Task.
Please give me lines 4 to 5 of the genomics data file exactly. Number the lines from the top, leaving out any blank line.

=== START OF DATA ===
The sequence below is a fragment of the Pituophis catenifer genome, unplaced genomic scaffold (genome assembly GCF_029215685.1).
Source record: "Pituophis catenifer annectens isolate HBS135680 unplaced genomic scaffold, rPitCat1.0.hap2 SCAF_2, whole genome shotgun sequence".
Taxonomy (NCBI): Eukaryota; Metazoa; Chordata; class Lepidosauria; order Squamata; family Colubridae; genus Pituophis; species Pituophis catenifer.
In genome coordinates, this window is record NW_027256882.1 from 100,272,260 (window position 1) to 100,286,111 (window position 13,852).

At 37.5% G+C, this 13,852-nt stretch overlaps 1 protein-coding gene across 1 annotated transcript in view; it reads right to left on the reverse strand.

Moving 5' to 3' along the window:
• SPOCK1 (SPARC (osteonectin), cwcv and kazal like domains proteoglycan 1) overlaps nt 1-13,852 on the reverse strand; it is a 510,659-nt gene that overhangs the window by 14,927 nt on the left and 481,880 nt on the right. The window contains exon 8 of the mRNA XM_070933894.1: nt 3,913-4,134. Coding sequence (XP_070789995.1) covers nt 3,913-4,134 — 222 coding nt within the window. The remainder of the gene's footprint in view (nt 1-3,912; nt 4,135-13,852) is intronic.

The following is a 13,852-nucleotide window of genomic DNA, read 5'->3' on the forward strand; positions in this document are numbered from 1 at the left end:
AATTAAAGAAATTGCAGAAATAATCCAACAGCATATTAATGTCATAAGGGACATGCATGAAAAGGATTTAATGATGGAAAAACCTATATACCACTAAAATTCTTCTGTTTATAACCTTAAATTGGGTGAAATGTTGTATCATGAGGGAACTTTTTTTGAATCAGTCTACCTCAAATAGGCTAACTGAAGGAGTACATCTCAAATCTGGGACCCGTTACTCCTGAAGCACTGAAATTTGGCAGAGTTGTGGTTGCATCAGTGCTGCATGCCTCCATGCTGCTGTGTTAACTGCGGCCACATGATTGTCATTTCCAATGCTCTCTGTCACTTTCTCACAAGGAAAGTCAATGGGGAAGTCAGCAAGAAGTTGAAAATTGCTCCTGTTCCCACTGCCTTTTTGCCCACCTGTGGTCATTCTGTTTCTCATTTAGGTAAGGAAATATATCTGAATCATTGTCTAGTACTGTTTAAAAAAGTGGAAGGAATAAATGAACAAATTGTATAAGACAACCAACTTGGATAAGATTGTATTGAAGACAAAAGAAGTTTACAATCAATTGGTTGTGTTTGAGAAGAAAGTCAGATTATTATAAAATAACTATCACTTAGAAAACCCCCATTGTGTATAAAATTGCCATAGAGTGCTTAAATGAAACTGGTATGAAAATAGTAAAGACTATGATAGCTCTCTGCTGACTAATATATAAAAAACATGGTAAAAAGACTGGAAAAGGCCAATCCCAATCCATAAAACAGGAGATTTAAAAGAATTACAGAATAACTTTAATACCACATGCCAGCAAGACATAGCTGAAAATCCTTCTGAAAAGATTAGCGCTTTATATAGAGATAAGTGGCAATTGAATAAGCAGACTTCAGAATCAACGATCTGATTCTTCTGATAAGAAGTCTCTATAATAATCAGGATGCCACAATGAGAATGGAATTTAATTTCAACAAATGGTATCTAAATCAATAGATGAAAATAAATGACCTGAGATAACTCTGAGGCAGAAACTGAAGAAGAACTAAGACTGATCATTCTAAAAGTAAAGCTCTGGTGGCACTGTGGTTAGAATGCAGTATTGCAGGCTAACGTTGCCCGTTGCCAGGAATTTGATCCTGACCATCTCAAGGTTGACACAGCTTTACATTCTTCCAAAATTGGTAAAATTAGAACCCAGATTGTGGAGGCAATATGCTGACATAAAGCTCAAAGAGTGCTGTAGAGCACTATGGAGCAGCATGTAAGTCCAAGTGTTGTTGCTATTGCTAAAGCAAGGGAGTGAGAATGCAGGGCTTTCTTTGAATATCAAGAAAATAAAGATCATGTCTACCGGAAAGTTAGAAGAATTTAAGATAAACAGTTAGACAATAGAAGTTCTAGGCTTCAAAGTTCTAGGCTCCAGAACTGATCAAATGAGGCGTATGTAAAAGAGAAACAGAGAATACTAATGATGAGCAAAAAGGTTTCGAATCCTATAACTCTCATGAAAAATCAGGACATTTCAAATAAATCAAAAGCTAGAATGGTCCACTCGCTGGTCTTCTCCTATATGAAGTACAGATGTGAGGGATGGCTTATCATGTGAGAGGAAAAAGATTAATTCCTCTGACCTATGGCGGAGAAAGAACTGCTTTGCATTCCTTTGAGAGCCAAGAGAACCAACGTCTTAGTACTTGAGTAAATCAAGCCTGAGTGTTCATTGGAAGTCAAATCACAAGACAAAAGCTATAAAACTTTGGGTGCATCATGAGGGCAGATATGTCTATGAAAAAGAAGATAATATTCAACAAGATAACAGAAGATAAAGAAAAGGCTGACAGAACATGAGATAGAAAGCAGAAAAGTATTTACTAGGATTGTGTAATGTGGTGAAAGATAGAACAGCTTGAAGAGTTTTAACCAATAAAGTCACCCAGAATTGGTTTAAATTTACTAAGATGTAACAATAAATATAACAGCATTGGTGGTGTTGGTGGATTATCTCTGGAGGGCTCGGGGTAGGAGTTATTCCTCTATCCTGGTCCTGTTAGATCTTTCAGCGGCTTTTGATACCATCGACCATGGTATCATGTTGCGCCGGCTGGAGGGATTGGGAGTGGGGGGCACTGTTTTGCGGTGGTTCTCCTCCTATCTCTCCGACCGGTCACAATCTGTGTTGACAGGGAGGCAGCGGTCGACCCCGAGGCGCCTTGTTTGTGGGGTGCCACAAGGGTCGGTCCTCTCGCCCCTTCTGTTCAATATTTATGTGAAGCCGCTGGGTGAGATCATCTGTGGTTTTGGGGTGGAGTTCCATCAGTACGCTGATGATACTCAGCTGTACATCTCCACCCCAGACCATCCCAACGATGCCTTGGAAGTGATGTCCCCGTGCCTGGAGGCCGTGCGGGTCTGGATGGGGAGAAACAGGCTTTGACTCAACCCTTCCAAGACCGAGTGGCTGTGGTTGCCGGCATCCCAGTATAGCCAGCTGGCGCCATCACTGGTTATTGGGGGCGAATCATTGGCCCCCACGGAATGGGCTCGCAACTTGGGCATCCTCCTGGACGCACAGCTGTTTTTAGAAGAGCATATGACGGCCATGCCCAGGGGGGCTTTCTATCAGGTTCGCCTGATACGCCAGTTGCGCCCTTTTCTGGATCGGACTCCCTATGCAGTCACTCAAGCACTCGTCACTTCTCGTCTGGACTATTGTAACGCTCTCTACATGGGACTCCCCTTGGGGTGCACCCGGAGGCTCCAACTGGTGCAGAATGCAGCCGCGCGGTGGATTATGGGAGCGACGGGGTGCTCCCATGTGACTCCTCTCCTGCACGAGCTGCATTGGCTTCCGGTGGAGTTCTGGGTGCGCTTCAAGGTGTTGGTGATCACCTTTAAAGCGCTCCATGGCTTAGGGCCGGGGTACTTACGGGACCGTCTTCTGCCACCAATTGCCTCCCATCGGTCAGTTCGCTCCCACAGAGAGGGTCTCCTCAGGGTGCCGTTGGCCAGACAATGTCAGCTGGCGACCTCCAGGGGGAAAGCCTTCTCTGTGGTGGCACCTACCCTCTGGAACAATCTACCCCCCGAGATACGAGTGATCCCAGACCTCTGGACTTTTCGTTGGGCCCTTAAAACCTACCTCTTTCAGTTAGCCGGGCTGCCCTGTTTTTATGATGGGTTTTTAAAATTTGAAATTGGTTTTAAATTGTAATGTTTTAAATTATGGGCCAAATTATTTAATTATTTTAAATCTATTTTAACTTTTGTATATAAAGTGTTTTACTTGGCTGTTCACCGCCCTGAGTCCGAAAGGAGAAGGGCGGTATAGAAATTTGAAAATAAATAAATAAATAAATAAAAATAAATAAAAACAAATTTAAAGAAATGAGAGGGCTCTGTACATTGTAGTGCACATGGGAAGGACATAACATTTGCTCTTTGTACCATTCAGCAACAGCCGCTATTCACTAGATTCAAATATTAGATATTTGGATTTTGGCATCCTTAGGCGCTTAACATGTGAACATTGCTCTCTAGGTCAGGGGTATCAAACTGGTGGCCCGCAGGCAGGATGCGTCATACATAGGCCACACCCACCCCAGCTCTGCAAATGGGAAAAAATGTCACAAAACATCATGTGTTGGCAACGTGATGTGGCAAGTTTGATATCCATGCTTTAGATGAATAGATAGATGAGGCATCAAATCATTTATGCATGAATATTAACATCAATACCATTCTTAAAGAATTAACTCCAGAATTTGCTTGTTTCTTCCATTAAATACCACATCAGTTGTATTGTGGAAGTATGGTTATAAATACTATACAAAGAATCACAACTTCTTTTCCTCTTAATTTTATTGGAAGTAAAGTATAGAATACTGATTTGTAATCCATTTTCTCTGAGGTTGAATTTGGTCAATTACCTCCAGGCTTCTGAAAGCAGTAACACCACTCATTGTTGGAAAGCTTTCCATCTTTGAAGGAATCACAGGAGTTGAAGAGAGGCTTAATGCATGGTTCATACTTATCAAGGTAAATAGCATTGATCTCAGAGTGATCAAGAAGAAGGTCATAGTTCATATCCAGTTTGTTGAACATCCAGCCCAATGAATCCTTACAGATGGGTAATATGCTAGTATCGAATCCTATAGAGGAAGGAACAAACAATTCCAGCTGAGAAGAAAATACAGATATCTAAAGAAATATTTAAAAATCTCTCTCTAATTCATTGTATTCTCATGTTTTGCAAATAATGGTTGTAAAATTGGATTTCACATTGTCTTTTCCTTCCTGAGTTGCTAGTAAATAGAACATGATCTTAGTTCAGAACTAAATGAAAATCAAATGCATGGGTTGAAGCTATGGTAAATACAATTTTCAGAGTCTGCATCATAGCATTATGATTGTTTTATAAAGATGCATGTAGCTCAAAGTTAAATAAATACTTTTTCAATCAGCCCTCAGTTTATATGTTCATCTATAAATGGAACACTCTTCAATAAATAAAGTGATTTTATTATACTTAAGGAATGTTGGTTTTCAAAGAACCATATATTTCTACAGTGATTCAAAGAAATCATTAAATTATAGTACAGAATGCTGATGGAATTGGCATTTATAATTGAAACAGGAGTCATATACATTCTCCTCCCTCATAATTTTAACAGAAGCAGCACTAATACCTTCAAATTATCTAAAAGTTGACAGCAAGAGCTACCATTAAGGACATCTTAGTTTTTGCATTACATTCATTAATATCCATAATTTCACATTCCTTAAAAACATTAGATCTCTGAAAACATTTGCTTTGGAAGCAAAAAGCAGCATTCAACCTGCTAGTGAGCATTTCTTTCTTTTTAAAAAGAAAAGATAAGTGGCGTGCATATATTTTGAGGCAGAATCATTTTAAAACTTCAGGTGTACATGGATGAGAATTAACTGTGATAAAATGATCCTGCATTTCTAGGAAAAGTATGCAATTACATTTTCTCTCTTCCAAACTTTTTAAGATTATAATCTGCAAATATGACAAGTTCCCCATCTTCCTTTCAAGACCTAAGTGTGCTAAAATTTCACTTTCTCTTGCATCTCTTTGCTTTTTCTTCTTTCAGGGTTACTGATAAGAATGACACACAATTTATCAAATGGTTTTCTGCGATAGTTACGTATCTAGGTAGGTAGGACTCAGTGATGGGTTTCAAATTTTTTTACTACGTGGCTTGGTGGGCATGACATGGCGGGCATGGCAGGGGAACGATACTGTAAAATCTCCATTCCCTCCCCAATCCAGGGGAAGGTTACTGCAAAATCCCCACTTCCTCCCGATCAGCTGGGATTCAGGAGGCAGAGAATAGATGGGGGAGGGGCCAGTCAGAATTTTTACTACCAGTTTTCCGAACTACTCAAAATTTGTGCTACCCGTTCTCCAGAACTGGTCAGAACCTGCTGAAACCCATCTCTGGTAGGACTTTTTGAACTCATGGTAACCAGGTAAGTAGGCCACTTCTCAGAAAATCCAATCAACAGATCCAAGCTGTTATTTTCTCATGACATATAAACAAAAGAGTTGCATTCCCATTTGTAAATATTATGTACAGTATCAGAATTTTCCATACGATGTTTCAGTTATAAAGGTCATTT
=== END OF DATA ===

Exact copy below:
In genome coordinates, this window is record NW_027256882.1 from 100,272,260 (window position 1) to 100,286,111 (window position 13,852).

At 37.5% G+C, this 13,852-nt stretch overlaps 1 protein-coding gene across 1 annotated transcript in view; it reads right to left on the reverse strand.